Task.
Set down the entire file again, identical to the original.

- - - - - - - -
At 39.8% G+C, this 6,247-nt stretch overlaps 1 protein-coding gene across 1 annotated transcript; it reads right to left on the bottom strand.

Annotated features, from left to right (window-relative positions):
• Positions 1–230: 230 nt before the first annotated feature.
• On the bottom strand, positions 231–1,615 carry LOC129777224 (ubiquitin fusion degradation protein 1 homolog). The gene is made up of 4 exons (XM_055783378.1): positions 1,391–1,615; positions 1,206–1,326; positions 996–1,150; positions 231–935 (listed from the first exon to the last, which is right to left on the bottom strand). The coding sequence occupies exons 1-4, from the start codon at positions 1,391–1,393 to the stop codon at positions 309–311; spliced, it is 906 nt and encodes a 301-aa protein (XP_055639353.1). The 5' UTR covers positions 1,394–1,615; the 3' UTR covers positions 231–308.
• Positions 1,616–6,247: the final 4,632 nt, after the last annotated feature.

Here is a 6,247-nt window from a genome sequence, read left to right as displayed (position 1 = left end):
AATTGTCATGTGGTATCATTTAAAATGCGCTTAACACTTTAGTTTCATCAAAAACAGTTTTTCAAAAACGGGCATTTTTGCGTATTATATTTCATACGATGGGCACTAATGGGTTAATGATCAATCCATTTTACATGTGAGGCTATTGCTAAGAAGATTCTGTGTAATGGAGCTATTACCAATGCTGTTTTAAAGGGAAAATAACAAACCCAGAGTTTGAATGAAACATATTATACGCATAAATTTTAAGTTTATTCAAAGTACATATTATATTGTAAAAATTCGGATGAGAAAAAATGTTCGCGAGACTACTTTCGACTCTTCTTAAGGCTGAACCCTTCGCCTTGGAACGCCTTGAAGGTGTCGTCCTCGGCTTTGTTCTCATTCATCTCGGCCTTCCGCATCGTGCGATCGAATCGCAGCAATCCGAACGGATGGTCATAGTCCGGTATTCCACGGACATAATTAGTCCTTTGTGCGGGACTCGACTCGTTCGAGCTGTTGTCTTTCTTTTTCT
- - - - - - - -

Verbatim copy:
At 39.8% G+C, this 6,247-nt stretch overlaps 1 protein-coding gene across 1 annotated transcript; it reads right to left on the bottom strand.

Annotated features, from left to right (window-relative positions):
• Positions 1–230: 230 nt before the first annotated feature.
• On the bottom strand, positions 231–1,615 carry LOC129777224 (ubiquitin fusion degradation protein 1 homolog). The gene is made up of 4 exons (XM_055783378.1): positions 1,391–1,615; positions 1,206–1,326; positions 996–1,150; positions 231–935 (listed from the first exon to the last, which is right to left on the bottom strand). The coding sequence occupies exons 1-4, from the start codon at positions 1,391–1,393 to the stop codon at positions 309–311; spliced, it is 906 nt and encodes a 301-aa protein (XP_055639353.1). The 5' UTR covers positions 1,394–1,615; the 3' UTR covers positions 231–308.
• Positions 1,616–6,247: the final 4,632 nt, after the last annotated feature.

Here is a 6,247-nt window from a genome sequence, read left to right as displayed (position 1 = left end):
AATTGTCATGTGGTATCATTTAAAATGCGCTTAACACTTTAGTTTCATCAAAAACAGTTTTTCAAAAACGGGCATTTTTGCGTATTATATTTCATACGATGGGCACTAATGGGTTAATGATCAATCCATTTTACATGTGAGGCTATTGCTAAGAAGATTCTGTGTAATGGAGCTATTACCAATGCTGTTTTAAAGGGAAAATAACAAACCCAGAGTTTGAATGAAACATATTATACGCATAAATTTTAAGTTTATTCAAAGTACATATTATATTGTAAAAATTCGGATGAGAAAAAATGTTCGCGAGACTACTTTCGACTCTTCTTAAGGCTGAACCCTTCGCCTTGGAACGCCTTGAAGGTGTCGTCCTCGGCTTTGTTCTCATTCATCTCGGCCTTCCGCATCGTGCGATCGAATCGCAGCAATCCGAACGGATGGTCATAGTCCGGTATTCCACGGACATAATTAGTCCTTTGTGCGGGACTCGACTCGTTCGAGCTGTTGTCTTTCTTTTTCT